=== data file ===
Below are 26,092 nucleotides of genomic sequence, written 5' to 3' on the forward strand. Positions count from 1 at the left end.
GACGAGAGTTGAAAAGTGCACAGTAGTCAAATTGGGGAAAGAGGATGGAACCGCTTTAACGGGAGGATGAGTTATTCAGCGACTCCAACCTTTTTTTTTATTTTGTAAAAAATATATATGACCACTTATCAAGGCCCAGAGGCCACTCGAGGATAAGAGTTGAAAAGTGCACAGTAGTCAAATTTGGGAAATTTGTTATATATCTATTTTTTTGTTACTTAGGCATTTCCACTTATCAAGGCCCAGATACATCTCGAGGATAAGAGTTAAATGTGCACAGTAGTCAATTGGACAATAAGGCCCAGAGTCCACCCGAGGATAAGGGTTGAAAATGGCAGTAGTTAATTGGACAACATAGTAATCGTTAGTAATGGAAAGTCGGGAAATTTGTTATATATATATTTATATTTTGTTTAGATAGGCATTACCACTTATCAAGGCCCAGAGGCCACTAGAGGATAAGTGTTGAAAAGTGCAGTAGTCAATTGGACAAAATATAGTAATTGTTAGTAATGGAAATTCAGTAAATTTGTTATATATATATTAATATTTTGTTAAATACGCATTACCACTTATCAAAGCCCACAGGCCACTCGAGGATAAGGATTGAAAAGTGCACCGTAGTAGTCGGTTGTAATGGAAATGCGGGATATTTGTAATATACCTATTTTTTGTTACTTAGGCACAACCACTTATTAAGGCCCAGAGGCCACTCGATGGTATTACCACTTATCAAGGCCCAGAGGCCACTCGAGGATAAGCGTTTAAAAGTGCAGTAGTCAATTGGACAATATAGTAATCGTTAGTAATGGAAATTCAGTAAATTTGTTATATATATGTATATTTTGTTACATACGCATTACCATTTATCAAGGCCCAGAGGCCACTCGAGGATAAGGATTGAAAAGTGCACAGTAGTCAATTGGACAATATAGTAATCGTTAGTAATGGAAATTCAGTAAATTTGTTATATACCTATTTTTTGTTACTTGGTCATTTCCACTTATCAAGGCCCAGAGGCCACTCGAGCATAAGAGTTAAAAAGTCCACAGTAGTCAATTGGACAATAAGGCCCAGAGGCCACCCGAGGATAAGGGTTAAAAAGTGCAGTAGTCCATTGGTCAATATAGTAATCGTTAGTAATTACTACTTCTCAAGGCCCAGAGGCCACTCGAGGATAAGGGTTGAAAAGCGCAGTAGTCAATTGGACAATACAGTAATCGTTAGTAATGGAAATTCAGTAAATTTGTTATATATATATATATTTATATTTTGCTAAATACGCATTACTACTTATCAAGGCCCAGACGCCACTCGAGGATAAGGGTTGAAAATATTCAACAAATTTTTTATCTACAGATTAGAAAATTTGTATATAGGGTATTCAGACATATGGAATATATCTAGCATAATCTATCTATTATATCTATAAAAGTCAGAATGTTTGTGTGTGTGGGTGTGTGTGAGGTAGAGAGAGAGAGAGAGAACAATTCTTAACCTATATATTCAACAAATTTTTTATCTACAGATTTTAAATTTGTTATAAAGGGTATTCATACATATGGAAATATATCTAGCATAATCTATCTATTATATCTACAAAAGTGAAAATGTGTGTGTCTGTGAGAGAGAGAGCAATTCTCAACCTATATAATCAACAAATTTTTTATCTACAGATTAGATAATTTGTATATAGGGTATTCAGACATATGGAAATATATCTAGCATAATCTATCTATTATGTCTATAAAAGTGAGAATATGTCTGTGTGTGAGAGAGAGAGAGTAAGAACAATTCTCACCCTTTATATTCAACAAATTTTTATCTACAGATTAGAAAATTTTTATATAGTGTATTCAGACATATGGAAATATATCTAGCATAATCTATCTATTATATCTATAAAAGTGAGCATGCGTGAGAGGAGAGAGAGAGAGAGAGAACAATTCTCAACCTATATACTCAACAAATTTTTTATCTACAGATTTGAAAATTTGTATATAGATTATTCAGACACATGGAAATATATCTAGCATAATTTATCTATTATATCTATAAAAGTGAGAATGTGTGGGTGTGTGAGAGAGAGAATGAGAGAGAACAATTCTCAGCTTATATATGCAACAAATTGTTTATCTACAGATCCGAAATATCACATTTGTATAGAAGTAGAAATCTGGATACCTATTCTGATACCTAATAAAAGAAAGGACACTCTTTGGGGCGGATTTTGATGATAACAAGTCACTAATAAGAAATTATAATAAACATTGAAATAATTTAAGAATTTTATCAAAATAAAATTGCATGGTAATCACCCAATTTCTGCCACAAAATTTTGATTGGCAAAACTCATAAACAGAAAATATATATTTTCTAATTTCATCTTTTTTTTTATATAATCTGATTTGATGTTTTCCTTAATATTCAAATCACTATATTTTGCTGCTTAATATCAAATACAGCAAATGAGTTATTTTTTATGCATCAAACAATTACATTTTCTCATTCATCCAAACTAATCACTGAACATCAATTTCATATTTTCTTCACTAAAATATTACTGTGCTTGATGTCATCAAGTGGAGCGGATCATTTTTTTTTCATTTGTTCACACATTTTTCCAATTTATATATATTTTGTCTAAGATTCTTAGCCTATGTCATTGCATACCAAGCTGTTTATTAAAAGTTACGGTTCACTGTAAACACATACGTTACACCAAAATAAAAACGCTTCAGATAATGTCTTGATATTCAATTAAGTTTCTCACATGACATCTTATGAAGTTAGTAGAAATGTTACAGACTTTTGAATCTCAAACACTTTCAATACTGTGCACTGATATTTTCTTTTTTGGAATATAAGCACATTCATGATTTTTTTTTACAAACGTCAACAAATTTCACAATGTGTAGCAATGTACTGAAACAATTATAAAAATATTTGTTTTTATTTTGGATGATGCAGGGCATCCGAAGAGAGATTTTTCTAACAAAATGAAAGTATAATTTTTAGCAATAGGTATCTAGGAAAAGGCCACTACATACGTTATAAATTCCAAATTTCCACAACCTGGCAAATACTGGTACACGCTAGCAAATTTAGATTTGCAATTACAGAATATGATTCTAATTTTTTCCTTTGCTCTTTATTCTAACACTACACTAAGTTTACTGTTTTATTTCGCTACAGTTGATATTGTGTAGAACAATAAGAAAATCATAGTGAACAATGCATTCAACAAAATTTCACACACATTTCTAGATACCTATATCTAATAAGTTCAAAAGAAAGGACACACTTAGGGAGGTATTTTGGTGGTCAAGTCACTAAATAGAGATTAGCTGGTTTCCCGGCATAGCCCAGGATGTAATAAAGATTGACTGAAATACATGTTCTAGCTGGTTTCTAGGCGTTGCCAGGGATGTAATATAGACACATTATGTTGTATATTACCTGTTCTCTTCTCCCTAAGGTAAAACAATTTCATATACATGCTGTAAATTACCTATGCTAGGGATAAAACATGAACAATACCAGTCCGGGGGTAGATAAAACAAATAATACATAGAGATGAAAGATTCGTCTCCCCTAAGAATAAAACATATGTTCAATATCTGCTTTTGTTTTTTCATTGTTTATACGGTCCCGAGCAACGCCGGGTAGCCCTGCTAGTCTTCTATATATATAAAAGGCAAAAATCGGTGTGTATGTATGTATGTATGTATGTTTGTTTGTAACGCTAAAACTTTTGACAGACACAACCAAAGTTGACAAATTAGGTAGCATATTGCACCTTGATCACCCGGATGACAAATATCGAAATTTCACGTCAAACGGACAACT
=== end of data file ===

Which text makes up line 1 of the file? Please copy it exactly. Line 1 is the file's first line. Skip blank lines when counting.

Below are 26,092 nucleotides of genomic sequence, written 5' to 3' on the forward strand. Positions count from 1 at the left end.